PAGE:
Layed or laid – which form is correct?

Layed or laid? Which form is correct? If your boss decides to let you go, you are layed or laid off? You eat eggs that have been layed or laid by a hen? If your teacher has stressed a good spelling strongly, you could say that a great stress on good spelling has been layed or laid? Read this article for the answers!

Layed or laid? Which form is correct meaning definition correct form difference examples

Layed or laid? – which one is correct?

It turns out that both of these forms have been acceptable at some point in the English language, but nowadays there is only one correct spelling in all contexts and it is laid. Carry on reading for more details.

Layed or laid – what is the difference?

Laid is the past tense and past participle of the verb to lay which is one of irregular verbs that do not follow the typical past tense spelling pattern. Meanwhile, layed used to function as the past tense and past participle of lay but has fallen out of use and now is an archaic term considered to be a misspelling.

Laid – the meaning

As explained above, laid is the past tense and past participle of the verb lay. It is one of these words in English that have a lot of different meanings, and one of its most common uses refers to setting something down or putting it in a horizontal position.

He laid the newspaper on the table.
You can find some other meanings of lay below.

  • to cover something with a layer of something

The tomatoes were laid on racks to dry.

  • to prepare something in detail

The weather can change even the best-laid plans

  • to produce eggs from out of the body

new-laid eggs

  • to place a bet

He laid a bet on the horse that has come first in all the previous races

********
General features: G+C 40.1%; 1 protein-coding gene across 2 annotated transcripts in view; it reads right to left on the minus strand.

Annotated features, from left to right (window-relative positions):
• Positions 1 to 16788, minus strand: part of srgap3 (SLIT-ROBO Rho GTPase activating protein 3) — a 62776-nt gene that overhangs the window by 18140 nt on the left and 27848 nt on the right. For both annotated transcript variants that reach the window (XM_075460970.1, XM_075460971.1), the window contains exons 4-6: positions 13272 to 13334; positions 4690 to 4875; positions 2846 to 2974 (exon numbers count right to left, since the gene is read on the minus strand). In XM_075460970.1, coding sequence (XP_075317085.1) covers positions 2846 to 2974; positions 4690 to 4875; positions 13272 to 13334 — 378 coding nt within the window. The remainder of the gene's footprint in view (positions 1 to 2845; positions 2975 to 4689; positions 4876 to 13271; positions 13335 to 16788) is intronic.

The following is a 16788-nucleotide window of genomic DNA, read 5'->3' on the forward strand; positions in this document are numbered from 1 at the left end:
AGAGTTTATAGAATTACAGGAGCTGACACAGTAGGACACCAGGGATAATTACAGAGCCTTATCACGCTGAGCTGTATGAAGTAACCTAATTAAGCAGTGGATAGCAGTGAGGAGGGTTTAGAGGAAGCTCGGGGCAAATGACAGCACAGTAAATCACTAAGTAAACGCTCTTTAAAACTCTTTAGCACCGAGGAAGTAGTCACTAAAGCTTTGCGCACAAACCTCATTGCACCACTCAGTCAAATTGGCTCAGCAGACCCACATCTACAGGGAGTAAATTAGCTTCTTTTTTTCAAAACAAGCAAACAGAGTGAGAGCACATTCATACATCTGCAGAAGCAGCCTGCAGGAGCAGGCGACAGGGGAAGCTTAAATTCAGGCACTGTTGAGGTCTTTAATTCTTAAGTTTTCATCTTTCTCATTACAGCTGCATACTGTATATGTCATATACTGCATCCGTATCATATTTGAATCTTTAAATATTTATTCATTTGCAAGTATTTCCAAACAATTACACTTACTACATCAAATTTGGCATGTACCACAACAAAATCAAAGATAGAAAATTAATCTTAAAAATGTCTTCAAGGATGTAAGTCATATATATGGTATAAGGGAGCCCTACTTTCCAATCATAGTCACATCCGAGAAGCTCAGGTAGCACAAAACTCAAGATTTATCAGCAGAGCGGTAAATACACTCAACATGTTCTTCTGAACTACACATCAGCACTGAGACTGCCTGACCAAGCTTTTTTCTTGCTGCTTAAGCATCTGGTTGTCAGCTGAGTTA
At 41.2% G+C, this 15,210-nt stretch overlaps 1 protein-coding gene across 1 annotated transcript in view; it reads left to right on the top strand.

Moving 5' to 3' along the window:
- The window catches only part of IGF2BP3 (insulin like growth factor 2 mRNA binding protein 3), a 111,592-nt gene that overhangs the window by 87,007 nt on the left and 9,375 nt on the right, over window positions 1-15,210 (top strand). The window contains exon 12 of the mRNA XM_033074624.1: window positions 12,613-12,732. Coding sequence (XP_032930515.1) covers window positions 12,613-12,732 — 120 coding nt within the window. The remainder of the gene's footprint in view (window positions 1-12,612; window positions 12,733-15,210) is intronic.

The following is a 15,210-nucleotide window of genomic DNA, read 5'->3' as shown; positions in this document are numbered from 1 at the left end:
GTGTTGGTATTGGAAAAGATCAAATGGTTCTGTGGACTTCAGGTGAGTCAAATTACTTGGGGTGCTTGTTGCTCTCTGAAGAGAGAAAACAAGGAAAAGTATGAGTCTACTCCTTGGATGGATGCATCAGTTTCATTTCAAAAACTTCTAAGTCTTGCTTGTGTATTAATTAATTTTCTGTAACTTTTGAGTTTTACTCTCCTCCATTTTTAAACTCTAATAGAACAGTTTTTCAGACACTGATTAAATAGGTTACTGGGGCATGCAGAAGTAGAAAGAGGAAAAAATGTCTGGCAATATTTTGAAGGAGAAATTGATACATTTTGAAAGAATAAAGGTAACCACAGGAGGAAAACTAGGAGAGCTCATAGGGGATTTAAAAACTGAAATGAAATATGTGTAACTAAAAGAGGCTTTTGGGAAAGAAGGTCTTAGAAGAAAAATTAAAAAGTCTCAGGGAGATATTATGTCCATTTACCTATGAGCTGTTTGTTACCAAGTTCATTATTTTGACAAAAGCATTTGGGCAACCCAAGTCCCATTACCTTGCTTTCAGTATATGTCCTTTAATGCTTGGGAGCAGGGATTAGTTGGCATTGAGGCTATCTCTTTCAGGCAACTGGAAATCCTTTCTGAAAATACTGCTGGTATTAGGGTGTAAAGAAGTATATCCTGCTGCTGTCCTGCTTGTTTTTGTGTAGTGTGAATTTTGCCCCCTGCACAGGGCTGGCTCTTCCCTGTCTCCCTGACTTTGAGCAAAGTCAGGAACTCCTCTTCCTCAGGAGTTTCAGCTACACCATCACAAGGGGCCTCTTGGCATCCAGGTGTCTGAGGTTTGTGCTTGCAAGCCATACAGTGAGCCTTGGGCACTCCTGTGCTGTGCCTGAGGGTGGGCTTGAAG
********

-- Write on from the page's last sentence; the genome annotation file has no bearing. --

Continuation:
• to have sex with someone:

So did you get laid last night?

  • to express a claim, legal statement, etc. in a serious or official way:

The bill was laid before Parliament.

  • to prepare something in detail

to lay a responsibility/burden on somebody

  • to put somebody/something in a particular position or state, especially a difficult or unpleasant one

to lay a responsibility/burden on somebody

  • used with a noun to form a phrase that has the same meaning as the verb related to the noun

to lay the blame on somebody (= to blame somebody)

Layed or laid? More examples from the literature and press

Raking some dead leaves into a pile, she picked Little Ann up and laid her in them.

Wilson Rawls, Where the Red Fern Grows

At Tuesday’s meeting, board member Karl Frisch asked how long it would take to implement all of the recommendations laid out in the report.

“Washington Post”, Oct 4, 2022

This year’s Nobel Prize in Physics goes to scientists from France, the United States, and Austria whose work laid the foundation for quantum cryptography and quantum computing.

“Science Magazine”, Oct 4, 2022

Welcome, it seemed to say as I laid my eyes upon it for the first time.

Leanne Statland Ellis, The Ugly One

Written by

After graduating with a MA in English Philology, Kasia lived for almost five years in the UK facing the challenge of trying to master the intricacies of English language, which is her consuming passion. Other things she enjoys doing in her spare time are singing in a local parish band, embroidery, reading, cycling, and enjoying the outdoors with her family and friends.